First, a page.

What is Rape?
The legal definition of rape may vary from state to state, and country to country.
Rape is described as forced penile-vaginal sexual intercourse. Rape is when an assailant uses physical force or threats of force or harm to overpower and control a victim, or if the victim is unable to give her consent because of intoxication, a mental disorder, or a developmental or physical disability. Rape and other sexual assaults are felonies and, depending on jurisdiction, are second in severity to homicide.
Most jurisdictions provide examples of rape as sexual intercourse against the will of the victim that can occur under a variety of circumstances, including:
- The assailant uses physical force or the threat of force to overpower and control the victim.
- The victim fears that she or another will be injured if she/he does not submit.
- The victim is prevented from resisting or consenting due to alcohol or drugs self-ingested or administered by the assailant.
- The victim is unconscious of the nature of the act and the assailant knows this.
- The act is accomplished by threatening to use the authority of a public official to incarcerate, arrest, or deport the victim or another.
- The assailant uses duress to coerce the victim as a direct or implied threat of hardship or retribution.
- The assailant uses force, fear, or threats to accomplish sexual intercourse against his spouse; sometimes referred to as “spousal rape law.”
Understandably, people use the word “rape” to describe any forced sexual act. However, other sexual assaults may be defined applying the above criminal elements that include the following: sodomy (forced anal intercourse); oral copulation (forced oral-genital contact); penetration by a foreign object (other than the penis, any foreign object, including a finger); and sexual battery (unwanted touching of an intimate part of another person for the purpose of sexual arousal). Lewd and lascivious acts with minors, pandering, and pimping are other definitions of sexual crimes.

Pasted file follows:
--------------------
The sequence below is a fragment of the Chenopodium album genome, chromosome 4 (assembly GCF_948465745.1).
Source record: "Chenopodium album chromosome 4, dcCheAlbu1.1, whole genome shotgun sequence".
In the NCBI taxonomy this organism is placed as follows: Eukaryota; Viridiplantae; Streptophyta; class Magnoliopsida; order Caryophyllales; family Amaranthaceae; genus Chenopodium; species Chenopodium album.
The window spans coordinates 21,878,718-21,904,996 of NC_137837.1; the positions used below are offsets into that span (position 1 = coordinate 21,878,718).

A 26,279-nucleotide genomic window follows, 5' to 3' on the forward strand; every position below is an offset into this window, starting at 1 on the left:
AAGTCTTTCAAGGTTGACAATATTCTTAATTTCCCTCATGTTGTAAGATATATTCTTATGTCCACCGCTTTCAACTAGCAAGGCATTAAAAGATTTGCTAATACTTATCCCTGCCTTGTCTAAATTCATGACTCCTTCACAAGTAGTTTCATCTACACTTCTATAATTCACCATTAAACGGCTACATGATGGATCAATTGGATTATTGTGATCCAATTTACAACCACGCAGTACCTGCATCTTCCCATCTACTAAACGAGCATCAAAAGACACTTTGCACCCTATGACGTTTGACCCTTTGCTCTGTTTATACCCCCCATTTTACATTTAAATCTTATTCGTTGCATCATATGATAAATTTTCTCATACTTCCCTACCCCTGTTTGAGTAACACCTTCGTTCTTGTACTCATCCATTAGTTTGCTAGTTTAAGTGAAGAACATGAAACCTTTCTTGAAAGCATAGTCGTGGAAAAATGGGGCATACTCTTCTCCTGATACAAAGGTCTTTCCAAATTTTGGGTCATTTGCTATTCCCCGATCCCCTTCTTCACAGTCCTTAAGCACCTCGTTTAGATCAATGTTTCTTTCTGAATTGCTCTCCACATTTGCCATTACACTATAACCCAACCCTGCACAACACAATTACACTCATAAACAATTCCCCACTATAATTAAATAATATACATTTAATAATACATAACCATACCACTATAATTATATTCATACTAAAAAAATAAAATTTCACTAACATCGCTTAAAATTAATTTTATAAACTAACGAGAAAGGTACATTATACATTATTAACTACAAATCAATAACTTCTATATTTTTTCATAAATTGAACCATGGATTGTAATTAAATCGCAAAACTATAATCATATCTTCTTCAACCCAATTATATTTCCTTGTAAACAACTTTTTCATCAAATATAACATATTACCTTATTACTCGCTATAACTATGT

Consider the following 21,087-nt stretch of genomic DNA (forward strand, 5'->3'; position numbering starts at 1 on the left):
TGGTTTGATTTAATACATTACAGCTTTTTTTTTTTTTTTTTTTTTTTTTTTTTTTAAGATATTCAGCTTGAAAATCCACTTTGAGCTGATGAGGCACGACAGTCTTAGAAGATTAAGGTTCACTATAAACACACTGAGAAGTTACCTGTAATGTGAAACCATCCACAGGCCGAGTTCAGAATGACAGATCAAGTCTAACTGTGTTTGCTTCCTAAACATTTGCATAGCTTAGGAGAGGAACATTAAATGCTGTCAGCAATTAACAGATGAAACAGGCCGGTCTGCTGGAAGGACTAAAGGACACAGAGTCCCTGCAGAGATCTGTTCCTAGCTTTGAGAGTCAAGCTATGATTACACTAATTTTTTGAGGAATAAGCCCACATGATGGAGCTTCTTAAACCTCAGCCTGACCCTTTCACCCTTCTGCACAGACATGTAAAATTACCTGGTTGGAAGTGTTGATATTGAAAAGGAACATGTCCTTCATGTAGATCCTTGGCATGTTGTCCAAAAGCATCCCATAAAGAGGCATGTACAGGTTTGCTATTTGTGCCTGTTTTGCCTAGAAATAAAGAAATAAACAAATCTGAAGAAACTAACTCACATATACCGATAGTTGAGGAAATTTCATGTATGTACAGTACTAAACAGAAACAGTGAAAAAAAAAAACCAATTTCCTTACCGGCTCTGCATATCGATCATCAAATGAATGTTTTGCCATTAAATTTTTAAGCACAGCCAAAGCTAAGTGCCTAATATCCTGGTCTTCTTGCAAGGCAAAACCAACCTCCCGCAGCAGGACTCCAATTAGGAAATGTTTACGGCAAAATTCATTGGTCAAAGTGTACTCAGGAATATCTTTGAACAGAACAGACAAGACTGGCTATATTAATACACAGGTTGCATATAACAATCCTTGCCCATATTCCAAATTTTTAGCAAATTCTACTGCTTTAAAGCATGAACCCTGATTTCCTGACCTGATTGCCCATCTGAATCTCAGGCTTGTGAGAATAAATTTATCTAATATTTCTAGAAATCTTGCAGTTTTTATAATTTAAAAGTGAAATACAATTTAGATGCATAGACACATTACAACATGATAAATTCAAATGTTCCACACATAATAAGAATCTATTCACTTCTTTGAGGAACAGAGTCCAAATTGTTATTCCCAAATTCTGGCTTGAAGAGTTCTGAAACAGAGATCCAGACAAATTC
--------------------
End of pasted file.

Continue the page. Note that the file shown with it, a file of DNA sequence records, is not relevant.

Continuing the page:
Check your state or province penal code for specific definitions of sexual assault. Each of the above sexual descriptions, when forced, may carry different sentences during prosecution.
Defining rape and other forced sexual activity in specific terms will provide more viable solutions and specific options for using techniques during personal protection and self-defense against sexual assault.
Women can effectively learn to apply rape defense skills taught in Model Mugging self-defense training under adrenaline stress conditions.